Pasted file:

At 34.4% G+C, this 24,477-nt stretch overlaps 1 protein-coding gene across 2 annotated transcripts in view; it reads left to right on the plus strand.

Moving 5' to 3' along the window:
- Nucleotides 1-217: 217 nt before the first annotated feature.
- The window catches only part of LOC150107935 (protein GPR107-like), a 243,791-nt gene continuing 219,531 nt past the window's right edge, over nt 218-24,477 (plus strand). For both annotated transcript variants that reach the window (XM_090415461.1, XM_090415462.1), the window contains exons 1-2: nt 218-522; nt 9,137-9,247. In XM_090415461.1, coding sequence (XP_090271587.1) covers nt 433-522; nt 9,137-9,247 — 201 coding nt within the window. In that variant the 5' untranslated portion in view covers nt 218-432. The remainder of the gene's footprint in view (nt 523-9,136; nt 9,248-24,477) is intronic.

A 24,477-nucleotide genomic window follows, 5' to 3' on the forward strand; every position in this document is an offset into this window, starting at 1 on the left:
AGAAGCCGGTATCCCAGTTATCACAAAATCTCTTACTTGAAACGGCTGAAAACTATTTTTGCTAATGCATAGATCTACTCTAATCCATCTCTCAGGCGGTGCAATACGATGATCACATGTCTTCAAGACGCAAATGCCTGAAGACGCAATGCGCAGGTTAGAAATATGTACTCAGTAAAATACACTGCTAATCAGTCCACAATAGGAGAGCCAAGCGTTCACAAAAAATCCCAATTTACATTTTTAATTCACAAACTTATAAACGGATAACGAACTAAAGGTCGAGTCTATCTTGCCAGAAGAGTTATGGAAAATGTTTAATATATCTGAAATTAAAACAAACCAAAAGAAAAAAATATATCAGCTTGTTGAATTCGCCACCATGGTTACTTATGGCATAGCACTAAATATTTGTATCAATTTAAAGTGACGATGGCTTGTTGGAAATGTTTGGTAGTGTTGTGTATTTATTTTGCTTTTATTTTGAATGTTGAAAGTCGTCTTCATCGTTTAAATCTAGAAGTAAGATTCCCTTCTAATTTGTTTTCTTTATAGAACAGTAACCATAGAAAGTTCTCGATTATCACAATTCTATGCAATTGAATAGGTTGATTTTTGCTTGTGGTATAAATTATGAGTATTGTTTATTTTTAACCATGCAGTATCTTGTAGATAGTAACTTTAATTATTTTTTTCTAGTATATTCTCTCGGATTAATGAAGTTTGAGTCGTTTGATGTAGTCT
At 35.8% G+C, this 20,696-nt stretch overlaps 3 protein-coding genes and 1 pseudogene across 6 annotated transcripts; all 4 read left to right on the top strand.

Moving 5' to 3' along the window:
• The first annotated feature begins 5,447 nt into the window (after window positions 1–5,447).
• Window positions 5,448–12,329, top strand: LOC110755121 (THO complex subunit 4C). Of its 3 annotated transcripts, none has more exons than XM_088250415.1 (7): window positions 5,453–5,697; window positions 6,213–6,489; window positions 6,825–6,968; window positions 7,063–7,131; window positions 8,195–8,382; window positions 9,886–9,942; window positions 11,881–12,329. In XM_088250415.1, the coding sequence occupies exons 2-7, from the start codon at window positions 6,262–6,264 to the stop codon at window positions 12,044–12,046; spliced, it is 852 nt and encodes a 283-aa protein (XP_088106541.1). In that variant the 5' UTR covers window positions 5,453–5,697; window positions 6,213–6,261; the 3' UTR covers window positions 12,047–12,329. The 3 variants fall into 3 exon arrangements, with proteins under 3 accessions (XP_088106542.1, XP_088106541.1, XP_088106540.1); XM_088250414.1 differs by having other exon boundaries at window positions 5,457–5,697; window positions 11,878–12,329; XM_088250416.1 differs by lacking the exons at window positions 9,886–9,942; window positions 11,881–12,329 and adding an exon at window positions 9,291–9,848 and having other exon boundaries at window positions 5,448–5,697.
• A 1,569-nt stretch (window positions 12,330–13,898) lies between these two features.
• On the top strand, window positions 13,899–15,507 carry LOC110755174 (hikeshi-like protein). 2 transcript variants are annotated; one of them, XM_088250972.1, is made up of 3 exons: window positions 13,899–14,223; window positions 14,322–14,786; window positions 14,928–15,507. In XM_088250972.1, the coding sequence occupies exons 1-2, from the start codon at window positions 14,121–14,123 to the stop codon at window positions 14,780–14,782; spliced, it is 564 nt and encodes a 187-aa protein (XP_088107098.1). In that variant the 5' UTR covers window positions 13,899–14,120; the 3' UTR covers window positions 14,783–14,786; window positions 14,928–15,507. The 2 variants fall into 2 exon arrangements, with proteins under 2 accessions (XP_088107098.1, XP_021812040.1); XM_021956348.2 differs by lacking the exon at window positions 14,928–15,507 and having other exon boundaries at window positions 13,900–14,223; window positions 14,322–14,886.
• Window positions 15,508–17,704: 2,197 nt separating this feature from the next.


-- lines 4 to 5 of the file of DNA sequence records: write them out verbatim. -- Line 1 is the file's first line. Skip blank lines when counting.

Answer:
- The window catches only part of LOC150107935 (protein GPR107-like), a 243,791-nt gene continuing 219,531 nt past the window's right edge, over nt 218-24,477 (plus strand). For both annotated transcript variants that reach the window (XM_090415461.1, XM_090415462.1), the window contains exons 1-2: nt 218-522; nt 9,137-9,247. In XM_090415461.1, coding sequence (XP_090271587.1) covers nt 433-522; nt 9,137-9,247 — 201 coding nt within the window. In that variant the 5' untranslated portion in view covers nt 218-432. The remainder of the gene's footprint in view (nt 523-9,136; nt 9,248-24,477) is intronic.

A 24,477-nucleotide genomic window follows, 5' to 3' on the forward strand; every position in this document is an offset into this window, starting at 1 on the left: